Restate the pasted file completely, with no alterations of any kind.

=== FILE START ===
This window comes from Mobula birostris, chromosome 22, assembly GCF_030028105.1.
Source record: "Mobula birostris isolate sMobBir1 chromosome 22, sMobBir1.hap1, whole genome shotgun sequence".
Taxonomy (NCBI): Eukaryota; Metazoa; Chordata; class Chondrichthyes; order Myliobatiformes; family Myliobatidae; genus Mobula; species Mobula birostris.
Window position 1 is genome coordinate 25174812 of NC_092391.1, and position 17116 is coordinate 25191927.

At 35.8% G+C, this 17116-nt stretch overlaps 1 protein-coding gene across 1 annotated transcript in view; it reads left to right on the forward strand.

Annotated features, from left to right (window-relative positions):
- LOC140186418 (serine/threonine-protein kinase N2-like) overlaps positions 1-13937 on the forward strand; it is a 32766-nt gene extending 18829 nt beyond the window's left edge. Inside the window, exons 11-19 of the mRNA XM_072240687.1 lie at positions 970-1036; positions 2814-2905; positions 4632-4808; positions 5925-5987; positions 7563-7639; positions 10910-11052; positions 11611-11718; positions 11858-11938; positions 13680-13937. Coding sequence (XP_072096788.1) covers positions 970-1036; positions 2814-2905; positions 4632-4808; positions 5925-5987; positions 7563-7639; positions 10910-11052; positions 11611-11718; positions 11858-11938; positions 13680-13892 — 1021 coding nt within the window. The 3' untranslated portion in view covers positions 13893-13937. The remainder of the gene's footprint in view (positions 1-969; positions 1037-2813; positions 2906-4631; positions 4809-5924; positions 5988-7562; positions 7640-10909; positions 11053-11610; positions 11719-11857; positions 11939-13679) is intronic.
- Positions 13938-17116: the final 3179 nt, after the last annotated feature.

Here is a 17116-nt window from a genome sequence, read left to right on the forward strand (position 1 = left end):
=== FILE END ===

This window comes from Mobula birostris, chromosome 22, assembly GCF_030028105.1.
Source record: "Mobula birostris isolate sMobBir1 chromosome 22, sMobBir1.hap1, whole genome shotgun sequence".
Taxonomy (NCBI): Eukaryota; Metazoa; Chordata; class Chondrichthyes; order Myliobatiformes; family Myliobatidae; genus Mobula; species Mobula birostris.
Window position 1 is genome coordinate 25174812 of NC_092391.1, and position 17116 is coordinate 25191927.

At 35.8% G+C, this 17116-nt stretch overlaps 1 protein-coding gene across 1 annotated transcript in view; it reads left to right on the forward strand.

Annotated features, from left to right (window-relative positions):
- LOC140186418 (serine/threonine-protein kinase N2-like) overlaps positions 1-13937 on the forward strand; it is a 32766-nt gene extending 18829 nt beyond the window's left edge. Inside the window, exons 11-19 of the mRNA XM_072240687.1 lie at positions 970-1036; positions 2814-2905; positions 4632-4808; positions 5925-5987; positions 7563-7639; positions 10910-11052; positions 11611-11718; positions 11858-11938; positions 13680-13937. Coding sequence (XP_072096788.1) covers positions 970-1036; positions 2814-2905; positions 4632-4808; positions 5925-5987; positions 7563-7639; positions 10910-11052; positions 11611-11718; positions 11858-11938; positions 13680-13892 — 1021 coding nt within the window. The 3' untranslated portion in view covers positions 13893-13937. The remainder of the gene's footprint in view (positions 1-969; positions 1037-2813; positions 2906-4631; positions 4809-5924; positions 5988-7562; positions 7640-10909; positions 11053-11610; positions 11719-11857; positions 11939-13679) is intronic.
- Positions 13938-17116: the final 3179 nt, after the last annotated feature.

Here is a 17116-nt window from a genome sequence, read left to right on the forward strand (position 1 = left end):